Monday, February 23, 2009

Do You Still Believe in Miracles?

Anyone who took a few minutes to watch Ron MacLean and CBC's coverage of Hockey Day in Canada this weekend could not have helped but notice how a game and a network can unite a nation.

Broadcasting from the "headwaters of hockey" on the Restigouche River in Campbellton, New Brunswick, the personable MacLean flawlessly captured the essence of hockey in the Canadian soul. Coinciding with the World Pond Hockey championship in nearby Plaster Rock, this was New Brunswick's weekend on the hockey map as Campbellton pulled out all the stops to make the weekend of February 20-21 something that will be frozen forever in a treasure chest of memories.

On a very basic level, hockey allows Canadians to gather at a local arena and just be Canadian. On a more profound level, in a geographically enormous, but thinly populated country, hockey has been one of the few common threads in the tapestry of a nation. It doesn’t matter if you grew up in British Columbia or Newfoundland, hockey has touched us in some way.

And for decades, MacLean and those who have come before him at the CBC have played a significant role in seamlessly knitting Canadians together.



Have you ever noticed you can just mention a year to most Canadians and it becomes synonymous with a great moment in hockey.

1967.

Last time the Maple Leafs won the Stanley Cup, ousting Montreal in six games.

1972.

Team Canada comes back to knock off the Soviet Union as Paul Henderson scores with 34 seconds left in Moscow.

And ironically enough, this is the day after the night before in 1980, when a team of amateur and collegiate players pulled off what may have been THE monumental sports upset of all time.

Sports Illustrated voted it the greatest sports moment of the twentieth century.

February 22, 1980.

Lake Placid, New York.

The United States Olympic team derails a juggernaut known as Soviet Red Army.



"You've got ten seconds, the countdown going on right now! Morrow, up to Silk. Five seconds left in the game. Do you believe in miracles? Yes!”
AL MICHAELS

There is hardly a Canadian around at the time who didn't share in the pride of the U.S. accomplishment as coach Herb Brooks led his team to Olympic glory. The Soviets entered the Olympic tournament as heavy favorites, having won every ice hockey gold medal since 1964, and all but one gold medal since 1956. Though classed as amateurs, the USSR skaters were paid professionals and featured international stars such as Boris Mikhailov, Valeri Kharlamov,Viacheslav Fetisov and the best goaltender in the world at the time, the incomparable Vladislav Tretiak.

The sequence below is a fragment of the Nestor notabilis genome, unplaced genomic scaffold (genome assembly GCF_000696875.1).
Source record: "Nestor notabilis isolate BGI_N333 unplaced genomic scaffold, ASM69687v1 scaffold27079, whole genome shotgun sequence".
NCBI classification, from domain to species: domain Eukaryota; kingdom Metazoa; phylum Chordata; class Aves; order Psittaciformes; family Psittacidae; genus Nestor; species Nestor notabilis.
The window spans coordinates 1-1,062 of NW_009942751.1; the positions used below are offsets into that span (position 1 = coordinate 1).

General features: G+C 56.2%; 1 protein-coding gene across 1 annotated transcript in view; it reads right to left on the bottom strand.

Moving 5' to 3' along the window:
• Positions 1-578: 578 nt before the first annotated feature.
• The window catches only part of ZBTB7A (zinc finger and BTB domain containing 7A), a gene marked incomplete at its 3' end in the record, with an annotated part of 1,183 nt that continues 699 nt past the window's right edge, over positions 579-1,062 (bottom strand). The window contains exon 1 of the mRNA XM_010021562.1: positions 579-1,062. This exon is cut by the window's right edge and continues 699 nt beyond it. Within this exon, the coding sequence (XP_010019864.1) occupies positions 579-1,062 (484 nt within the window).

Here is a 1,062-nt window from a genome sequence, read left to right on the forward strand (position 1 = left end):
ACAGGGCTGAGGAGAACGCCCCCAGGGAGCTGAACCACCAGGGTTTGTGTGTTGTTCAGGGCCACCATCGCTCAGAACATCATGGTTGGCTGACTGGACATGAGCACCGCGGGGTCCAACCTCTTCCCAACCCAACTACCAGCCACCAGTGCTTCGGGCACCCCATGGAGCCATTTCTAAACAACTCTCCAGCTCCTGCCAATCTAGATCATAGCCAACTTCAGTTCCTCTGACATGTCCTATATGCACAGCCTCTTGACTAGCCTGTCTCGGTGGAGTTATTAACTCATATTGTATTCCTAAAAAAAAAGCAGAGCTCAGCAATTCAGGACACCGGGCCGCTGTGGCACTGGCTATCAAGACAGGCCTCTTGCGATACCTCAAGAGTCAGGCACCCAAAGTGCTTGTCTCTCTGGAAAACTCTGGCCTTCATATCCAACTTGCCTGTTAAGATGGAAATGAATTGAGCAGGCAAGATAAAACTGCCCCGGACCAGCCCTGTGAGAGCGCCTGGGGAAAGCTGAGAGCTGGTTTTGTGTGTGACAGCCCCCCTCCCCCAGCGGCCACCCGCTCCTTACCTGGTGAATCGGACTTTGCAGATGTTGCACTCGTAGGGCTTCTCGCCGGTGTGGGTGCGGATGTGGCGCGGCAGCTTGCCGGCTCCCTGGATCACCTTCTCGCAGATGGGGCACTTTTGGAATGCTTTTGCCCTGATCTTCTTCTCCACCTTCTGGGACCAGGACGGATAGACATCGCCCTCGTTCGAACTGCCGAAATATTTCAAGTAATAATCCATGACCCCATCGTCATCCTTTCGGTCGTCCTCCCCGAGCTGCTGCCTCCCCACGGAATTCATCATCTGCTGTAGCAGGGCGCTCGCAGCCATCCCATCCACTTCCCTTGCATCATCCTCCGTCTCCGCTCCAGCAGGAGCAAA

However, it was Brooks who demanded his team of amateur unknowns forge steely resolve on the anvil of discipline, developing a code of accountability and a "team before self" spirit that ultimately made the difference.



On a personal and professional level, how many lessons can be drawn from this game played by kids of all ages?

And if a game and a network can bring nations and continents together, are there commonalities from these resources that can seamlessly link other teams and families - both at work and at home?

How will you make miracles happen on your team?


"We are the coldest country on earth. And everyone except the children want to deny it.Thousands of us froze our hands, our feet and our ears every day just walking to school. And where we went after school was to a cold rink to put on frozen skates to play hockey on ice. The children know what the game means. There is a time in every child’s life when he or she wants us to regain the game, to be recognized by everyone as the greatest hockey nation in the world" DAVID ADAMS RICHARDS

www.seamlessbrand.com



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